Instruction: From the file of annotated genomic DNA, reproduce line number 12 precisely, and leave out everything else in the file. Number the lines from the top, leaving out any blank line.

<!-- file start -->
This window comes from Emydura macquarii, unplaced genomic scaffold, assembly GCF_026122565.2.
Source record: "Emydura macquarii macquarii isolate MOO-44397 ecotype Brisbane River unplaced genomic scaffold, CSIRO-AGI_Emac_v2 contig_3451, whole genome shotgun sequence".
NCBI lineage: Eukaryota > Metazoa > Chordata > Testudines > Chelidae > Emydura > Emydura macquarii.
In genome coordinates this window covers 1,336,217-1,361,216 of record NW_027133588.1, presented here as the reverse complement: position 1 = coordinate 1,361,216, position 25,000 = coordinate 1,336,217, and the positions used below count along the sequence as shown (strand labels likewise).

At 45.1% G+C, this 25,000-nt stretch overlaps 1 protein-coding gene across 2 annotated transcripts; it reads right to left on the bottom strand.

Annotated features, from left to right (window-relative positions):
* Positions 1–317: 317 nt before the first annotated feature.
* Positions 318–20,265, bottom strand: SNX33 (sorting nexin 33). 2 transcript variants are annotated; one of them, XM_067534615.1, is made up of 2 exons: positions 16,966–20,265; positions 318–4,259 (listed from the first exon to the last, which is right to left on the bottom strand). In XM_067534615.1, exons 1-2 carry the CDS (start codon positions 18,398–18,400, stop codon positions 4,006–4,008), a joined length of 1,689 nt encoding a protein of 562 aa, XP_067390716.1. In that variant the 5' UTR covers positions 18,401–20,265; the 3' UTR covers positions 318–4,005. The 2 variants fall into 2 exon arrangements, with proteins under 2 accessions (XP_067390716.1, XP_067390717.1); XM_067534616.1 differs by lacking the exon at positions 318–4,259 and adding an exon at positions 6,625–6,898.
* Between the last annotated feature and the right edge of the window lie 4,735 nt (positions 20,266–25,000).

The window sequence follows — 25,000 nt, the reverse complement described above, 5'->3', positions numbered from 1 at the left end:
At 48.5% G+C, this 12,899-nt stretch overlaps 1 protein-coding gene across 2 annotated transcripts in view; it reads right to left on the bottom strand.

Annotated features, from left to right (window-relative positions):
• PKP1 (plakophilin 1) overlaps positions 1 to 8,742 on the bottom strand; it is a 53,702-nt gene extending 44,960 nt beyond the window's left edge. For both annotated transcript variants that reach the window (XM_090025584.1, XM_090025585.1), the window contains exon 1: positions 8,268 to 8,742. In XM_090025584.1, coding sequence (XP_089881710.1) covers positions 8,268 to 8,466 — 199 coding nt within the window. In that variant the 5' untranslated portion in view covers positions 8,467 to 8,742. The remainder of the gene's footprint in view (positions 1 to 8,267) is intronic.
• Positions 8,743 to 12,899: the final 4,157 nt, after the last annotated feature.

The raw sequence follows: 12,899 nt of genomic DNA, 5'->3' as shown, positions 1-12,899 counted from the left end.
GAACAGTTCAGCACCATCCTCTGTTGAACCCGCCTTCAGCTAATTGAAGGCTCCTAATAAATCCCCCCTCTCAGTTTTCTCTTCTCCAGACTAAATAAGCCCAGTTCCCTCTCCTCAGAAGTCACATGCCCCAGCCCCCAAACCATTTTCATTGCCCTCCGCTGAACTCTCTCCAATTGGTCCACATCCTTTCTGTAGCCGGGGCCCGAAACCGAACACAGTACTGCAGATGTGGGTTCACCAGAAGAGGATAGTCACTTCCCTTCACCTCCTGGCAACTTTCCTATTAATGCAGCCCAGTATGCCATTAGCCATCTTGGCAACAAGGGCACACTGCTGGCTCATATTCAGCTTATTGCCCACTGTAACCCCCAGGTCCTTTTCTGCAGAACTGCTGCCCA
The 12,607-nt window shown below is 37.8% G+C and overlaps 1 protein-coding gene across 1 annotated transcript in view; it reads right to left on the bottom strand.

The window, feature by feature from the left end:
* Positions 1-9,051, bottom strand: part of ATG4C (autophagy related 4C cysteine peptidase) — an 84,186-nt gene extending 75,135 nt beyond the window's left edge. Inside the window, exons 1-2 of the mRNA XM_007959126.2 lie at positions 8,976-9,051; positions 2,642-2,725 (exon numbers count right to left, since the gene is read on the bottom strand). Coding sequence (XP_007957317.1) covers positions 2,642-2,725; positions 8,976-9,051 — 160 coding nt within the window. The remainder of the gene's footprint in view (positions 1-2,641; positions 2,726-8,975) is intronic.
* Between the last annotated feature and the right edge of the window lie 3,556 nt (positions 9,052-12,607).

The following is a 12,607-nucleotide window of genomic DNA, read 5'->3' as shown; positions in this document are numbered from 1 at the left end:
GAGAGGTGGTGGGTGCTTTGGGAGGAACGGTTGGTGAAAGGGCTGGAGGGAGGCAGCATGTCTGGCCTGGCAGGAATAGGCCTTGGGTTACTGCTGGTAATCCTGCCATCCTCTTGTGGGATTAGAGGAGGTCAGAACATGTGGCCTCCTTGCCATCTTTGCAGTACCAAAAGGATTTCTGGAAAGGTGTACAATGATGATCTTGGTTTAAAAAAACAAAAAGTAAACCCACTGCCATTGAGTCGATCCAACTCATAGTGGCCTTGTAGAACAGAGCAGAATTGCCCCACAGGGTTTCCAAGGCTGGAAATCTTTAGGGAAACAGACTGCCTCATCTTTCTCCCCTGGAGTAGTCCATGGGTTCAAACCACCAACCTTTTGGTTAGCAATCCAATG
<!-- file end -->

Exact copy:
Annotated features, from left to right (window-relative positions):